and while I don't see the point to full user customizing on the keyboard I have thought it odd that there's no option for Dvorak so I would add that to the list of things.

 

Email keyboard: The system doesn't guess which keyboard is needed, it's up to the developer of the app to request specific keyboards.

 

Auto-Capitalization: General -> Keyboard -> Auto-Capitalization

 

Dvorak: Settings -> General -> Keyboard -> International Keyboards -> English -> Dvorak

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post #17 of 26

The only keyboard issue I have on my iPad is in "Messages". The send button is too small. I rarely get it 1st time.

post #18 of 26
Quote:
Originally Posted by PhilBoogie View Post

As I understand it, this is already implemented. Just not visible. Oh we'll, looks a bit odd though, but I need to try it out to give it an honest opinion. Auto correct is a bit hit or miss, but then I'm not a regular user because I type bilingual quite often.

I was thinking the same thing. They should work on fixing auto correct instead.
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post #19 of 26
Originally Posted by Evilution View Post
The only keyboard issue I have on my iPad is in "Messages". The send button is too small. I rarely get it 1st time.

 

My sole complaint with Messages is that it doesn't behave in iOS as it does in OS X. 

 

Return in iOS starts a new line. Return in OS X sends the message.

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post #20 of 26
Quote:
Originally Posted by mjtomlin View Post

 

This has been around since the original iPhone.

 

Settings -> General -> Keyboard -> Auto-Capitalization = Off

 

There are a few keyboard/text features including an extremely useful "Shortcuts" feature.

 

You're right of course.  I wasn't very clear.  I meant more programmatically.  

 

It makes sense for instance when you are writing to have the first letter of the sentence capitalised, but when you are doing lists, or entering email addresses and so forth it makes no sense at all.  It's also too awkward to leave the document and the program you are working on to open another program (settings app.), go through a couple of levels of dialogues to get to the section you want, turn it off then go back.  

 

Basically, different rules for those sorts of things should apply depending on what type of writing you are doing.  For example, iOS reads and ellipsis as "three periods" and doesn't support ligatures at all.  So when you are writing and use an ellipsis, iOS takes that as the end of a sentence and auto-capticalises the next word which is a pain in the ass.  In another context however, the rule makes total sense.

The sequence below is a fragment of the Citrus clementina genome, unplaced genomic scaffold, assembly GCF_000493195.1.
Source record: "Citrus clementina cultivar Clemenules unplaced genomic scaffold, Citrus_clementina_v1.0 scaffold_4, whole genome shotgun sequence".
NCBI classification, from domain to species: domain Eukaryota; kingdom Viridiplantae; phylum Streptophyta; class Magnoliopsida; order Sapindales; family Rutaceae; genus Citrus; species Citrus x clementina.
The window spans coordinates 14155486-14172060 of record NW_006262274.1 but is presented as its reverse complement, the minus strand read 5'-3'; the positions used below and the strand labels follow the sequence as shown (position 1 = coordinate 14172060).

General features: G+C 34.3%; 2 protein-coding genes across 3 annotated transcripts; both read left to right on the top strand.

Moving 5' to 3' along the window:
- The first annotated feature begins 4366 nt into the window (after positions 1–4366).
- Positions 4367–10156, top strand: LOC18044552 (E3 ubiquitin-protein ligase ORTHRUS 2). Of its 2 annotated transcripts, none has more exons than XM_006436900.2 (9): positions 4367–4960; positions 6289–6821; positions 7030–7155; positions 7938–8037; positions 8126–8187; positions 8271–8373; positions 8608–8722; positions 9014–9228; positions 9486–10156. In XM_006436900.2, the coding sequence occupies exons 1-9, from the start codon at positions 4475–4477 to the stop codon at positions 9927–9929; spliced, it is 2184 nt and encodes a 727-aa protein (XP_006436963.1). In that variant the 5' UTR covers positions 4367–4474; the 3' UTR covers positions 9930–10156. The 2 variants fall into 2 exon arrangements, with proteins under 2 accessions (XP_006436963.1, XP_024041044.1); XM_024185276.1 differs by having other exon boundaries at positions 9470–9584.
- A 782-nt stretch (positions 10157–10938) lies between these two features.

post #21 of 26
Full screen keyboard would be nice.
post #22 of 26

For the iPad a familiar concept already exists as app:  www.TypeWay.com

 

The keys automatically adapt to typing habits and finger positions. 


Edited by ChrT - 2/21/13 at 2:43pm
post #23 of 26
Useless. This is a fundamental GUI design no-no. You do not change the size or position of the click/touch target on the user. Apple broke the rule already once before when they released OS X with resizing and moving dock icons during mouse roll-over. OS X violated so many of Apple's precious UI design rules. They got slammed by many designers in the media for it, while everyone else went oooo and aww at the lickability Steve had demanded. It's taken half OS X's lifetime to undo these useless eye candy choices and settle into the useable OS it is today.
post #24 of 26
Someone forgot the U
post #25 of 26
Quote:
Originally Posted by hattrickman1489 View Post

Someone forgot the U

 

lol ... you're right.  Very observant!    They put a second "Q" in place of the "U".

post #26 of 26
Here's the story on the current implementation of predictive text input UI


Quote:
Originally Posted by Evilution View Post

The only keyboard issue I have on my iPad is in "Messages". The send button is too small. I rarely get it 1st time.

I sometims hit the send button instead of the letter O or P. I think they should replace the top Edit button with the Send button, because there's no reason to edit your dialogue while typing a new message.
Quote:
Originally Posted by Tallest Skil View Post


My sole complaint with Messages is that it doesn't behave in iOS as it does in OS X. 

Return in iOS starts a new line. Return in OS X sends the message.

Option-Return for OSX. And yes, it is non intuitive.
Quote:
Originally Posted by Curtis Hannah View Post

Full screen keyboard would be nice.

To accomplish what, keys 2 inches high?